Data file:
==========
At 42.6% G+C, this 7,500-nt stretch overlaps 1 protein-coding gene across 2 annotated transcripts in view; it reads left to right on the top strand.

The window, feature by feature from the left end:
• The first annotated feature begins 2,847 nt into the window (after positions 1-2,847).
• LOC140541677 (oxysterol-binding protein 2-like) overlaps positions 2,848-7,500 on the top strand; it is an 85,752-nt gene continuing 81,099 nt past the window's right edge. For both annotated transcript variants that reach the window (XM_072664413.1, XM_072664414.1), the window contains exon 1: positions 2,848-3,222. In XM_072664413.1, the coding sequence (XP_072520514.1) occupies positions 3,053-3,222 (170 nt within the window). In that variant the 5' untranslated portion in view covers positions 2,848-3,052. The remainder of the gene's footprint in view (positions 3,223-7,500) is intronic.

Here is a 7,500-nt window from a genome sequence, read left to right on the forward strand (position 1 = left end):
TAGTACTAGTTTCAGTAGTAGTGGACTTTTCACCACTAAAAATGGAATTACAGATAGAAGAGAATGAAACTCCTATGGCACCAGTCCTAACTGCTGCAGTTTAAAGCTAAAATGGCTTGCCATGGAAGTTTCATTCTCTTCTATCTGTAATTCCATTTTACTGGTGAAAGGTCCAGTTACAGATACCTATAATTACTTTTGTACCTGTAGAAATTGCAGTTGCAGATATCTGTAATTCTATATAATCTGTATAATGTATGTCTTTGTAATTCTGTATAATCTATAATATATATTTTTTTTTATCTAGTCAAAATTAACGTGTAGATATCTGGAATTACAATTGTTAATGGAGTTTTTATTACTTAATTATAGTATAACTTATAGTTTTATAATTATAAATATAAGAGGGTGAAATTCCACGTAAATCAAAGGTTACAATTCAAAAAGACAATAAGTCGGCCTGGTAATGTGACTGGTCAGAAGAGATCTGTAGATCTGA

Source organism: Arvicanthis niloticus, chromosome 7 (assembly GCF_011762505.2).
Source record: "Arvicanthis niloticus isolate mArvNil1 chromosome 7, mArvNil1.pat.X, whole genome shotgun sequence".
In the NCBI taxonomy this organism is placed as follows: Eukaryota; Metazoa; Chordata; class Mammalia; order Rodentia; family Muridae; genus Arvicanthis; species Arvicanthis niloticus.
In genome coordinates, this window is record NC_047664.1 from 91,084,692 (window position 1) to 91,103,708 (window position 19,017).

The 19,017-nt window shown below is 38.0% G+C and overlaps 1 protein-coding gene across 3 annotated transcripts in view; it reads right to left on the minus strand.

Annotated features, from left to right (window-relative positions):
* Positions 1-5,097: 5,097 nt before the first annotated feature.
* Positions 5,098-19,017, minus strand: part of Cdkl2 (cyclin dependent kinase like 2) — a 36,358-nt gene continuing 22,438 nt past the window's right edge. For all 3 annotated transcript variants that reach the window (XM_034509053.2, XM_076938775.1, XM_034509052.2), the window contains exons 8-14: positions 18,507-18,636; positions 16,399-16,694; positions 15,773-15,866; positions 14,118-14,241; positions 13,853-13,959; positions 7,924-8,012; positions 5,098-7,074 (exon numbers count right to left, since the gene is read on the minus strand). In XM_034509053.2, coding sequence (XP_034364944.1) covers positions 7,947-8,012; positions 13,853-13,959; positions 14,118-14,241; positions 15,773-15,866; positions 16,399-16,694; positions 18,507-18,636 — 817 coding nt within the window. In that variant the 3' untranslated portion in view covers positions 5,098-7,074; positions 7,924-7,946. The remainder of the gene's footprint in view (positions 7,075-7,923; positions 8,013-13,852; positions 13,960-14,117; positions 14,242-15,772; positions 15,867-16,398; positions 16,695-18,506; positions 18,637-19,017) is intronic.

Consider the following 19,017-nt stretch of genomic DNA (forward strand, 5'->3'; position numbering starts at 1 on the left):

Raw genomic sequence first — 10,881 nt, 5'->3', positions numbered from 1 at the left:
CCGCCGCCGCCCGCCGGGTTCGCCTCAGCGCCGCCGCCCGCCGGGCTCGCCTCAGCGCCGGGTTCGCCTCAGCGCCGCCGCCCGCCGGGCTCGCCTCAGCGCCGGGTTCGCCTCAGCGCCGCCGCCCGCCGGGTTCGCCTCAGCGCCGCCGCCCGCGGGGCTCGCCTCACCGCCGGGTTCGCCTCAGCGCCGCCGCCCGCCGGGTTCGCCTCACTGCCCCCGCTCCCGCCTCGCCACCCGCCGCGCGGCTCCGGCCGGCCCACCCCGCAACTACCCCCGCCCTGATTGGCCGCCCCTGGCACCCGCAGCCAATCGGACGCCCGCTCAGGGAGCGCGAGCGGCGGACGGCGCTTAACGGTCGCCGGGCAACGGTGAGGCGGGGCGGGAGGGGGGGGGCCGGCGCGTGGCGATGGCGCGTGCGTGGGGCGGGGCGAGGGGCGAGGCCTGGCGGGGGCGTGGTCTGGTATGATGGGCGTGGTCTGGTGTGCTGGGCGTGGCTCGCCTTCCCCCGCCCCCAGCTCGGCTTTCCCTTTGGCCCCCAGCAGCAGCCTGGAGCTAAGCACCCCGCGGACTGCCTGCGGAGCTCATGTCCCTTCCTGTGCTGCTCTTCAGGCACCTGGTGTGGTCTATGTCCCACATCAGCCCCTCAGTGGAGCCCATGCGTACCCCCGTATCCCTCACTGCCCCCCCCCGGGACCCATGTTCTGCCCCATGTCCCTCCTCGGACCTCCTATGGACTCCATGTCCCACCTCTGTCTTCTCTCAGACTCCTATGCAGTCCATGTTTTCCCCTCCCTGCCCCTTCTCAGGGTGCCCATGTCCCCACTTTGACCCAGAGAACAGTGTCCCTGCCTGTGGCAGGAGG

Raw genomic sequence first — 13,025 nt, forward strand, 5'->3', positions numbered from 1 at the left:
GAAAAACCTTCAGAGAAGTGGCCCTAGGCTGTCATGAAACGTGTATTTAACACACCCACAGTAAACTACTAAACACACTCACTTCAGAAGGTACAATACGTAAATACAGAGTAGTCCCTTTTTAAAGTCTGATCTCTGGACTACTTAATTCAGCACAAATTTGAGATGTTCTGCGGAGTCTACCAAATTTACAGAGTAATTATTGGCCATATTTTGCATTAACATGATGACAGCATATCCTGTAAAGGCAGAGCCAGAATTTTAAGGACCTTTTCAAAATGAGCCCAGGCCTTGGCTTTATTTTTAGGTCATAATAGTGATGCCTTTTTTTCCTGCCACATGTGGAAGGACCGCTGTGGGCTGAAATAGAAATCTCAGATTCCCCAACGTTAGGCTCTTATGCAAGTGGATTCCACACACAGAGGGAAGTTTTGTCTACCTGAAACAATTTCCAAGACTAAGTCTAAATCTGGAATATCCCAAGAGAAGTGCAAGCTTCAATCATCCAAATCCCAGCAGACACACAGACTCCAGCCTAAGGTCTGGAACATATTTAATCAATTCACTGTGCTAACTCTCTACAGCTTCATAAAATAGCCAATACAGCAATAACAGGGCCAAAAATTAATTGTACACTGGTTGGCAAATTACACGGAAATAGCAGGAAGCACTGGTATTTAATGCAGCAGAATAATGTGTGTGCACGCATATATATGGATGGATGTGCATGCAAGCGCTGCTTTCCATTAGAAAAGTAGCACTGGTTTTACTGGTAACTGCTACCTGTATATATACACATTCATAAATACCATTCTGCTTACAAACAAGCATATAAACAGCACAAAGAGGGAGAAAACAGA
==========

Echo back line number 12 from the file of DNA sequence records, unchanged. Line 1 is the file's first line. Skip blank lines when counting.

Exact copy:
Annotated features, from left to right (window-relative positions):